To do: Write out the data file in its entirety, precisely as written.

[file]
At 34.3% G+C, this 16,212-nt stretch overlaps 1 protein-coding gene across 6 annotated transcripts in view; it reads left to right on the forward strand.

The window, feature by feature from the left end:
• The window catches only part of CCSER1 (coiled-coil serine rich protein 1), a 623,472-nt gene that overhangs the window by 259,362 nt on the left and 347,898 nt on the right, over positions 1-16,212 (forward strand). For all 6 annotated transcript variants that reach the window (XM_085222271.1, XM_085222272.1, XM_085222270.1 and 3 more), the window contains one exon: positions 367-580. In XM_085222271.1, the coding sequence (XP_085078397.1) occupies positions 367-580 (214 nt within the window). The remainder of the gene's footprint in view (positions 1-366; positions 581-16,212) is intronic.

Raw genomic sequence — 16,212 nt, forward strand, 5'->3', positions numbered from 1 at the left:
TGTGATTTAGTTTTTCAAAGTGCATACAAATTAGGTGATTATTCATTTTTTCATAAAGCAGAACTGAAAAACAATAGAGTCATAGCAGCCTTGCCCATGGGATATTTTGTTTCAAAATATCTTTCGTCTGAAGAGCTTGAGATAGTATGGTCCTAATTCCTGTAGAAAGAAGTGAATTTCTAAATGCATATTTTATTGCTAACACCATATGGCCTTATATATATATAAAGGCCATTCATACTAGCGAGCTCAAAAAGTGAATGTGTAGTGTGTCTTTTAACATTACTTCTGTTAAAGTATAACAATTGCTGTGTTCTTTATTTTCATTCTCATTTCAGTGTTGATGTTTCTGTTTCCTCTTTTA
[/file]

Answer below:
At 34.3% G+C, this 16,212-nt stretch overlaps 1 protein-coding gene across 6 annotated transcripts in view; it reads left to right on the forward strand.

The window, feature by feature from the left end:
• The window catches only part of CCSER1 (coiled-coil serine rich protein 1), a 623,472-nt gene that overhangs the window by 259,362 nt on the left and 347,898 nt on the right, over positions 1-16,212 (forward strand). For all 6 annotated transcript variants that reach the window (XM_085222271.1, XM_085222272.1, XM_085222270.1 and 3 more), the window contains one exon: positions 367-580. In XM_085222271.1, the coding sequence (XP_085078397.1) occupies positions 367-580 (214 nt within the window). The remainder of the gene's footprint in view (positions 1-366; positions 581-16,212) is intronic.

Raw genomic sequence — 16,212 nt, forward strand, 5'->3', positions numbered from 1 at the left:
TGTGATTTAGTTTTTCAAAGTGCATACAAATTAGGTGATTATTCATTTTTTCATAAAGCAGAACTGAAAAACAATAGAGTCATAGCAGCCTTGCCCATGGGATATTTTGTTTCAAAATATCTTTCGTCTGAAGAGCTTGAGATAGTATGGTCCTAATTCCTGTAGAAAGAAGTGAATTTCTAAATGCATATTTTATTGCTAACACCATATGGCCTTATATATATATAAAGGCCATTCATACTAGCGAGCTCAAAAAGTGAATGTGTAGTGTGTCTTTTAACATTACTTCTGTTAAAGTATAACAATTGCTGTGTTCTTTATTTTCATTCTCATTTCAGTGTTGATGTTTCTGTTTCCTCTTTTA